The Life God Blesses
The Life God Blesses by Gordon MacDonald
'If you want to think through the subject of the life God blesses, then go to the soul, to the deepest parts of "inner space" where God is most likely to visit with a person, whisper His secrets, establish convictions, heal spiritual wounds, generate hope & courage.'
After the hugely popular 'Ordering your Private World', Gordon MacDonald is back on fine form in this second text, 'The Life God Blesses'. The central question: how does one cultivate a soul that can weather the storms of life?
The Life God Blesses: Weathering the Storms of Life
MacDonald sets us off with a parable - that of the foolish yacht builder. He writes, 'as he built, the foolish man outfitted his crag with colourful sails, complex rigging, and comfortable appointments and conveniences in its cabin. The decks were made from beautiful teakwood; all the fittings were custom-made of polished brass. And on the stern, painted in gold letters, readable from a considerable distance, was the name of the boat, the Persona' (p.23). The point of this story? Well, despite the many onlookers cheering the maiden voyage of the Persona, the second the boat was caught in a squall at sea, it was in deep waters, quite literally. When the boat capsized, MacDonald notes, 'in a moment when a well-designed keel and adequate ballast might have saved the ship, they were nowhere to be found. The foolish man had concerned himself with the appearance of things and not enough with resilience and stability in the secret, unseen places where storms are withstood' (p.27). Crucially, the builder had forgotten to give weight to what was below the waterline; hidden and secret, yet all important in rough seas.
A Wise Builder
Of course, many versions of this story exist. Once a foolish man built a house, a career, a marriage, a life... (cf. Matthew 7:24). Yet MacDonald's point is as profound as ever; the human person does not stop with what is visible, tangible, understandable. That which is below the waterline, as he likes to say, is of fundamental importance. Yes, fundamental importance. It is likely the driver of our passions, our desires, our convictions, and our secrets, wounds, and courage. As such, MacDonald sets off on a wonderful venture in this book, staking out the terrain of how to tend to the soul; in moments of quiet and calm, and in storm and tempest.
His central question is one of spirituality: what do people of deep spirit look like? And as such, how do I know the difference between superficial and authentic spirituality? The first thing to be sure of, he assures us, is that storms happen. MacDonald lists at least four ways in which the LORD can use disruptive moments to speak to us: crisis, wonderment, ageing, and spiritual discipline. Crucially, MacDonald reminds us that 'the one who would get in touch with the soul must do so with diligence and determination. One must overcome feelings, fatigue, distractions, errant appetites, and popular opinion. One must not be afraid of silence, of stillness, or of entering the overpowering presence of divinity with a humble spirit' (p.79). Powerful stuff! The conclusion he winds up with is a quote from Richard Foster: 'the desperate need today is not for a great number of intelligent people, or gifted people, but for deep people'.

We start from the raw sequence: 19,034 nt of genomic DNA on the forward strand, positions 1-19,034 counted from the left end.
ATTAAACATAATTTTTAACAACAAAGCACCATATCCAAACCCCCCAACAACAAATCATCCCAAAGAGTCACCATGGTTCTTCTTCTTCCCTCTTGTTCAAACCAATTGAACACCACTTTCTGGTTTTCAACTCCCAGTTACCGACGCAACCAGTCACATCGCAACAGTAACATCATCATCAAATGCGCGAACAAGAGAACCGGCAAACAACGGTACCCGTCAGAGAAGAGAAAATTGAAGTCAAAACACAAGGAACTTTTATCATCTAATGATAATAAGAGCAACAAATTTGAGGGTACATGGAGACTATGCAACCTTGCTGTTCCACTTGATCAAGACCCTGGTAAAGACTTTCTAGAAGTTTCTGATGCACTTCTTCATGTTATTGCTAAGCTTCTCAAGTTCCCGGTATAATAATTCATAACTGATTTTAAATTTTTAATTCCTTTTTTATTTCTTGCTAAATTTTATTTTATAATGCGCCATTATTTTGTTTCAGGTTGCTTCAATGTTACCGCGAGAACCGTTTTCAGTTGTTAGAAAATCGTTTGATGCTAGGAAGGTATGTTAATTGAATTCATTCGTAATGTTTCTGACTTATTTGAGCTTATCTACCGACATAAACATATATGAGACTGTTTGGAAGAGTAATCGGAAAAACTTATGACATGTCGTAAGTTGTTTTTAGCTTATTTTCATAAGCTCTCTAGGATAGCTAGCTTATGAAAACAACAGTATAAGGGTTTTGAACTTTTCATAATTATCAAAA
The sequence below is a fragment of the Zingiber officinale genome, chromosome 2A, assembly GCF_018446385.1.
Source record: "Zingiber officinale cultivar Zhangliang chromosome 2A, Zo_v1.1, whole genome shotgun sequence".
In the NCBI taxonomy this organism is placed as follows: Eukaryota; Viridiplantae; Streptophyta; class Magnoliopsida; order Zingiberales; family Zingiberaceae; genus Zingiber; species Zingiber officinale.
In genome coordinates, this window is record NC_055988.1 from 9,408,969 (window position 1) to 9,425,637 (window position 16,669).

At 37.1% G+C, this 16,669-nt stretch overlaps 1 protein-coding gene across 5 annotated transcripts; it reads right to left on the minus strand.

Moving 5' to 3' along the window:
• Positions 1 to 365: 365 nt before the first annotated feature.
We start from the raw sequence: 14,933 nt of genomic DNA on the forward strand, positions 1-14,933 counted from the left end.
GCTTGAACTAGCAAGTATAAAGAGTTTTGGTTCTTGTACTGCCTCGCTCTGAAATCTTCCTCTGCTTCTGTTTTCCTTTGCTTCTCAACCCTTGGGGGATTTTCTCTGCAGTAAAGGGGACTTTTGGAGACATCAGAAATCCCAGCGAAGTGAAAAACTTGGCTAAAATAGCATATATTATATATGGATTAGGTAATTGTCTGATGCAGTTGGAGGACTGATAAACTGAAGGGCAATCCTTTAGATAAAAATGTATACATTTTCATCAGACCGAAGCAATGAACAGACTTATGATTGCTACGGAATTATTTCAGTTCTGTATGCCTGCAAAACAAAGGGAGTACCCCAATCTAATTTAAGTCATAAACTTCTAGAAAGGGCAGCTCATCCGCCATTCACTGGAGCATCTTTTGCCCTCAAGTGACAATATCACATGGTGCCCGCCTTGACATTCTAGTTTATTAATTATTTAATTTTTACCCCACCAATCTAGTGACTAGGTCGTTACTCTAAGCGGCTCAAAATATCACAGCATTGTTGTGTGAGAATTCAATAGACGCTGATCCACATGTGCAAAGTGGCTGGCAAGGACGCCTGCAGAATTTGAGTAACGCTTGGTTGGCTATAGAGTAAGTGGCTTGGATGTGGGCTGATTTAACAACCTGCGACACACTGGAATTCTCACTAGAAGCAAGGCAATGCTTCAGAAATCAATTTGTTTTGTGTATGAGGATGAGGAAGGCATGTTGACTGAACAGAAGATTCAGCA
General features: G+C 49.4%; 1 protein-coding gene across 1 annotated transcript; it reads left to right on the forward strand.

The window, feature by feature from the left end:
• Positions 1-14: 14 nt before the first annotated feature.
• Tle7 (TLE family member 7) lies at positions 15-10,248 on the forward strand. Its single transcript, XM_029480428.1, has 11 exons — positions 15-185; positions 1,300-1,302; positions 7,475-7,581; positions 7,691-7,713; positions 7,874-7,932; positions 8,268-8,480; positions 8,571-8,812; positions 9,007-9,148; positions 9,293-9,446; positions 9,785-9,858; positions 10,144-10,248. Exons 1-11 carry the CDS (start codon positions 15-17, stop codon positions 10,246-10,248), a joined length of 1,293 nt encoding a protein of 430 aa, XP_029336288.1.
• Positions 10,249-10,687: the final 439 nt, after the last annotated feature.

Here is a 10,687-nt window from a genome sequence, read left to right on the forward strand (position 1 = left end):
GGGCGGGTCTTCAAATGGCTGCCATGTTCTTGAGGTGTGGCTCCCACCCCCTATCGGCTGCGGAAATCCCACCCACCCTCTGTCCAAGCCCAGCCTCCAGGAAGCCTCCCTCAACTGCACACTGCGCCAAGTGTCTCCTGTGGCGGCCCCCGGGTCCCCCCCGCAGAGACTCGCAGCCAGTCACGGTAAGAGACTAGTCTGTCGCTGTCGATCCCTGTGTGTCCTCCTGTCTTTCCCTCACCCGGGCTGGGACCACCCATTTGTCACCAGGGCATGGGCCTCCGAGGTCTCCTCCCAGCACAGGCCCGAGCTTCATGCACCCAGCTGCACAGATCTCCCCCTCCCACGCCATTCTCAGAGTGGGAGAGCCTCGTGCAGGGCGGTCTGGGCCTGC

Arguably, silence is front and centre in this matrix. MacDonald is fearful that 'noise has intruded itself far beyond our ears and has reached the level of the soul and has polluted that part of us' (p.115). If spirituality is 'taking one's cues not from the world around but from the inner world out of which bubbles heavenly discernment, convictions, and decision' (p. 85), then it goes without saying that silence and other spiritual disciplines will be key to ordering this part of our inner world. For MacDonald, this also means ardently pursuing spirituality, in its earthy, organic, and persistent forms, rather than empty and often deflating moments of spiritual experience.
Another Story, Another Culture
There is much more to say - not least in the perceptive questions MacDonald aims at the soul rather than the mind (Who am I trying to please? What insecurities am I pampering? Who am I competing with? What rewards am I seeking?). Suffice to say that the book ends with another parable - that of a yacht called the Christos. The keel on this boat was not only strong enough to keep it steady in the tempest, but also to steer and save others lost at sea. His principle is key: there must be more weight below the waterline than there is above it (p.33). It is only in this construction that a capsized boat will correct itself in the battering conditions of a storm.
***** Readability (5/5): a short, concise text
**** Application (4/5): wonderful examples and images to help us latch onto
**** General Appeal (4/5): highly recommended for all young professionals embarking on their journey
** Commitment (2/5): Weekend read or major commitment? A short, accessible read
*** Challenge (3/5): an honest read that demands us to think through our priorities
***** Recommendation (4/5): Looking for a good winter read? Pick this up!